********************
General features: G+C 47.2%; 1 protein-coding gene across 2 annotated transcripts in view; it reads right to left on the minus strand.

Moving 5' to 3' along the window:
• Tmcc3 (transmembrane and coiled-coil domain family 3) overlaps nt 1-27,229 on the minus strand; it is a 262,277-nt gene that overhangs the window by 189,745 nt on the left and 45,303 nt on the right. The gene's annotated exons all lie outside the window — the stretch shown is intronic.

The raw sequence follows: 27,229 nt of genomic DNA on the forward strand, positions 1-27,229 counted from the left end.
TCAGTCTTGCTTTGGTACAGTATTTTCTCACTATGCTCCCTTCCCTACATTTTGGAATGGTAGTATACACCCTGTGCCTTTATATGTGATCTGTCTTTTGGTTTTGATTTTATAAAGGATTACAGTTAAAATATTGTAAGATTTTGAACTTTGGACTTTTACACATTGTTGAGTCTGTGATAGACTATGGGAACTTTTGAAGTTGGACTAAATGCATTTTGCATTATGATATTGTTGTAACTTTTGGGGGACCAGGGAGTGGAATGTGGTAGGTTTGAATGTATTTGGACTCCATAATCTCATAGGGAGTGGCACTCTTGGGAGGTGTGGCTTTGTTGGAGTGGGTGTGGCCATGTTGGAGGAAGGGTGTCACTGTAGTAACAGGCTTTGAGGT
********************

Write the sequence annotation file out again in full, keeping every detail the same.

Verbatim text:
General features: G+C 47.2%; 1 protein-coding gene across 2 annotated transcripts in view; it reads right to left on the minus strand.

Moving 5' to 3' along the window:
• Tmcc3 (transmembrane and coiled-coil domain family 3) overlaps nt 1-27,229 on the minus strand; it is a 262,277-nt gene that overhangs the window by 189,745 nt on the left and 45,303 nt on the right. The gene's annotated exons all lie outside the window — the stretch shown is intronic.

The raw sequence follows: 27,229 nt of genomic DNA on the forward strand, positions 1-27,229 counted from the left end.
TCAGTCTTGCTTTGGTACAGTATTTTCTCACTATGCTCCCTTCCCTACATTTTGGAATGGTAGTATACACCCTGTGCCTTTATATGTGATCTGTCTTTTGGTTTTGATTTTATAAAGGATTACAGTTAAAATATTGTAAGATTTTGAACTTTGGACTTTTACACATTGTTGAGTCTGTGATAGACTATGGGAACTTTTGAAGTTGGACTAAATGCATTTTGCATTATGATATTGTTGTAACTTTTGGGGGACCAGGGAGTGGAATGTGGTAGGTTTGAATGTATTTGGACTCCATAATCTCATAGGGAGTGGCACTCTTGGGAGGTGTGGCTTTGTTGGAGTGGGTGTGGCCATGTTGGAGGAAGGGTGTCACTGTAGTAACAGGCTTTGAGGT